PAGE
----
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The Geography of Care

Every area of the world has its own set of threats. In the United States, we're familiar with the flu and colds, with some regions host to poisonous snakes and spiders, and areas of extreme heat and cold. American military units face deployment in almost every corner of the world at one time or another, so field medics are trained in how to treat problems. For example, the tropics are notorious for myriad exotic diseases, while winter in the mountains can bring frostbite in seconds.

Likewise, combat often takes place in the most remote of locations, far from any kind of permanent medical facilities. Getting the wounded soldier away from the line of fire is just the first step. Finding transportation for casualties to a medical care facility, and getting them there quickly, can dictate whether the patient lives or dies.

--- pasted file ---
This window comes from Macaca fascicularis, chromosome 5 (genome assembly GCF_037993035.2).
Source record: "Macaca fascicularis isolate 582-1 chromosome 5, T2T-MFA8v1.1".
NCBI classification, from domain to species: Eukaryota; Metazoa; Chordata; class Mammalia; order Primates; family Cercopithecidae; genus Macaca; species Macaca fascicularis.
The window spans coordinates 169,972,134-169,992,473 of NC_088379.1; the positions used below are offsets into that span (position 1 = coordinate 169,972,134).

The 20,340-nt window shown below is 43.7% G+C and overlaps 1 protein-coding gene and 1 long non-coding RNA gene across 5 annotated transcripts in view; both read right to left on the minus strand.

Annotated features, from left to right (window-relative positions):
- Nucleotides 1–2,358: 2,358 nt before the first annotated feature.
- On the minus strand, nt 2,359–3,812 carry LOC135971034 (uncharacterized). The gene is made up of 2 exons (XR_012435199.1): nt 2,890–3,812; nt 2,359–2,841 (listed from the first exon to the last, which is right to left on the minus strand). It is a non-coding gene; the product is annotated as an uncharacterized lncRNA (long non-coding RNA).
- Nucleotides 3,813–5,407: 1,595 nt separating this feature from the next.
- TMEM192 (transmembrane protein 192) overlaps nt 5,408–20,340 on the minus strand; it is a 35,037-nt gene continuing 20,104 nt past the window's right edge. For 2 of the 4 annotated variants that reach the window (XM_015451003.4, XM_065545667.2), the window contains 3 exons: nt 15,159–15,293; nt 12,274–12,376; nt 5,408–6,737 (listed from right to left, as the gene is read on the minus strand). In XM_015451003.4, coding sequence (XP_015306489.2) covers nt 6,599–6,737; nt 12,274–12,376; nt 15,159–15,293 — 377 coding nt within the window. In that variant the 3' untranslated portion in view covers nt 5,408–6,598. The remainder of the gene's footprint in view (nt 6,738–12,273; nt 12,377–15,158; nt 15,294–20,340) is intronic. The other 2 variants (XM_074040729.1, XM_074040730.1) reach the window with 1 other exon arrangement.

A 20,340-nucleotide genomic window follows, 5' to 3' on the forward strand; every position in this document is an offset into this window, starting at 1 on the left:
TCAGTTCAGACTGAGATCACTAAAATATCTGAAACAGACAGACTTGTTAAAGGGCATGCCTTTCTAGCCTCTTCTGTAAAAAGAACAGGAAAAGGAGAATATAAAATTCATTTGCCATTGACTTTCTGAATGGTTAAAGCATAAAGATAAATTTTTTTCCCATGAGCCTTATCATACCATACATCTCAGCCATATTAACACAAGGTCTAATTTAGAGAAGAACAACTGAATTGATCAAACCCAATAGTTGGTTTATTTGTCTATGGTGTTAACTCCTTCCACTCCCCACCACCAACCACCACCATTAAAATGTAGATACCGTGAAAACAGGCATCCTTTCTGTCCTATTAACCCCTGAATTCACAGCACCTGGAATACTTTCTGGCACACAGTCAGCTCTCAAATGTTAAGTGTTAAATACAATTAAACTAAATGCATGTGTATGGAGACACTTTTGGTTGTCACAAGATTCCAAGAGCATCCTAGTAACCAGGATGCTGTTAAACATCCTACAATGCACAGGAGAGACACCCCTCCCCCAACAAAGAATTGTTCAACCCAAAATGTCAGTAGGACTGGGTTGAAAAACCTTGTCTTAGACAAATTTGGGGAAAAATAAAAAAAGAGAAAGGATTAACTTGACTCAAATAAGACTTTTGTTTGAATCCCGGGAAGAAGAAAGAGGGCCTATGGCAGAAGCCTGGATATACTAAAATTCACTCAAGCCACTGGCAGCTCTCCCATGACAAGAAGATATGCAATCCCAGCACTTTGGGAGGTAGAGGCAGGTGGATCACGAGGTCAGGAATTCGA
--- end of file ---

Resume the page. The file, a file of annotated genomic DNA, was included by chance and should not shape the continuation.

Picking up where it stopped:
In both cases, the challenges for the field medic are to be aware of the local threats to soldiers in the way of diseases and knowing how to get patients to the care they need.

From what we've seen so far, being an Army field medic is no walk in the park. How do they deal with all of this psychologically?

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